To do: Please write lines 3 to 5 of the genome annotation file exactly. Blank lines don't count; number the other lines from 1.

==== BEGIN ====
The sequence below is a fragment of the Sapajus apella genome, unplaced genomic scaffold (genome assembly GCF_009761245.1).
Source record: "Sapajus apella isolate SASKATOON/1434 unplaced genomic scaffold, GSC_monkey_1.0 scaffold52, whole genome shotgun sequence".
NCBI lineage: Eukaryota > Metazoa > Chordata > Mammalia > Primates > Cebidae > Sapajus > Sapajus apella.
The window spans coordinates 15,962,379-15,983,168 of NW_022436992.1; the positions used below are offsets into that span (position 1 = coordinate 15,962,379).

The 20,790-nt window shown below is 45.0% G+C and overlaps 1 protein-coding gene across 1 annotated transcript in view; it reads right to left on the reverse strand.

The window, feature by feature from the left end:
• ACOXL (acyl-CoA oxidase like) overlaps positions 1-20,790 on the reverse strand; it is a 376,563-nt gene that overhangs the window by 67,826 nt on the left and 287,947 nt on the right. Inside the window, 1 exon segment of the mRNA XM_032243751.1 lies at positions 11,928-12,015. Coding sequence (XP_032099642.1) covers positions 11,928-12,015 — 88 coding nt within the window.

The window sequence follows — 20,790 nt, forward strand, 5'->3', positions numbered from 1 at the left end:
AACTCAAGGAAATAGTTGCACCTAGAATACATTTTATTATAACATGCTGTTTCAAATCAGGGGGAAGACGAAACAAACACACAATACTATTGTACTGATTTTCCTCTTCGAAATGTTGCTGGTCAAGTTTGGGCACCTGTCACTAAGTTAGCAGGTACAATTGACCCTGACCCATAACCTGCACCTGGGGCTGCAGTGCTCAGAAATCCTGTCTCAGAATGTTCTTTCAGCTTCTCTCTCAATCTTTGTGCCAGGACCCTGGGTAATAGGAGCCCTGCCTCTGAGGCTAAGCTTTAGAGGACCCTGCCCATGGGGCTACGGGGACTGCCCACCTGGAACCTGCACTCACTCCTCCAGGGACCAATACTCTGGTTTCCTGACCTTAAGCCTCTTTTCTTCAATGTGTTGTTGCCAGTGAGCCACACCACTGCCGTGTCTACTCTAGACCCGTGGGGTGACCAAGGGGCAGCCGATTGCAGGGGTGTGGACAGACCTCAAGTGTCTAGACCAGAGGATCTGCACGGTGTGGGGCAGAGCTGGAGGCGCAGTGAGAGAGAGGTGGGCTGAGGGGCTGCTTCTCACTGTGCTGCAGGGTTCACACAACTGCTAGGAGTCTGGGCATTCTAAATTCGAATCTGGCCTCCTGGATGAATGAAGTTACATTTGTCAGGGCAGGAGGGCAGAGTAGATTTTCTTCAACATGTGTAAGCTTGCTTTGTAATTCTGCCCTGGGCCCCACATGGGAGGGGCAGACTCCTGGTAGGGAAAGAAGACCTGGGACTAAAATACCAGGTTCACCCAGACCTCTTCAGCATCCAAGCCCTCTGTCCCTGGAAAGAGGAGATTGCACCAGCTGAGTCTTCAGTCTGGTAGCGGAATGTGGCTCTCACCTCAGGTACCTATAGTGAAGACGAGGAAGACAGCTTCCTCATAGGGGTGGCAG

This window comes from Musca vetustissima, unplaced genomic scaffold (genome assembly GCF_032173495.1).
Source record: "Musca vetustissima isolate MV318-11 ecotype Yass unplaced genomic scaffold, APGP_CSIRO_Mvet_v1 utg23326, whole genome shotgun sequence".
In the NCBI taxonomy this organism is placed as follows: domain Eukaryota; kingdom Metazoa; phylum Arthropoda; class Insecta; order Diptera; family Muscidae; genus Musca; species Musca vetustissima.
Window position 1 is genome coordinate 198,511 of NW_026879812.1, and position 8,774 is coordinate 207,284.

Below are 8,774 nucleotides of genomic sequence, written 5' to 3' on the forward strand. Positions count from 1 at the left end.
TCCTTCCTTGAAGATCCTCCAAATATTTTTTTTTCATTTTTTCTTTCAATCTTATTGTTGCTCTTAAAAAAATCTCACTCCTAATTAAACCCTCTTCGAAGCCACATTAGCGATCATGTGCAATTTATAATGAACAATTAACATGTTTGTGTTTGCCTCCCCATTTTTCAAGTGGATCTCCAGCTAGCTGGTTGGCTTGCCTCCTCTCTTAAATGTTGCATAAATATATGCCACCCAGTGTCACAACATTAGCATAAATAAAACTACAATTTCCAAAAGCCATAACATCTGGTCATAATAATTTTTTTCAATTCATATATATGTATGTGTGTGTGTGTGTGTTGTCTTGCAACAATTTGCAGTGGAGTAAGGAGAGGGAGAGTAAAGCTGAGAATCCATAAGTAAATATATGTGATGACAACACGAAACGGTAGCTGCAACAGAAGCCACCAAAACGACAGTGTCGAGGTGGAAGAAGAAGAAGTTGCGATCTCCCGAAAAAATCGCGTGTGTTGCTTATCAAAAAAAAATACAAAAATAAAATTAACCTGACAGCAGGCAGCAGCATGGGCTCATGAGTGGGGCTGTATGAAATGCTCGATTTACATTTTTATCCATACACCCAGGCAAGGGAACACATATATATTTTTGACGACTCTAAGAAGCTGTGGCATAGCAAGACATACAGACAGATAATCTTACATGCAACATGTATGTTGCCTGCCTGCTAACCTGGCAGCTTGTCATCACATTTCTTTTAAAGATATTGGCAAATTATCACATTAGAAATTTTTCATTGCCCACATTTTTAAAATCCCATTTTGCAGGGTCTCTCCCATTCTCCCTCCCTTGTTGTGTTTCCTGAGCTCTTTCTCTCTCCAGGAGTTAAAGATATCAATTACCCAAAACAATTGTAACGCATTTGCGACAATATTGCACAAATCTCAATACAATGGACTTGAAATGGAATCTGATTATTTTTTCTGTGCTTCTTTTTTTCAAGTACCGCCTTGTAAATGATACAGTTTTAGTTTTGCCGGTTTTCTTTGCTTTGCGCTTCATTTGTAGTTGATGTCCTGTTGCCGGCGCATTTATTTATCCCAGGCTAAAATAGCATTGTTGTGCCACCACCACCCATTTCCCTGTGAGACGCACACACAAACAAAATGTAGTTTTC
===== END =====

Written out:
NCBI lineage: Eukaryota > Metazoa > Chordata > Mammalia > Primates > Cebidae > Sapajus > Sapajus apella.
The window spans coordinates 15,962,379-15,983,168 of NW_022436992.1; the positions used below are offsets into that span (position 1 = coordinate 15,962,379).

The 20,790-nt window shown below is 45.0% G+C and overlaps 1 protein-coding gene across 1 annotated transcript in view; it reads right to left on the reverse strand.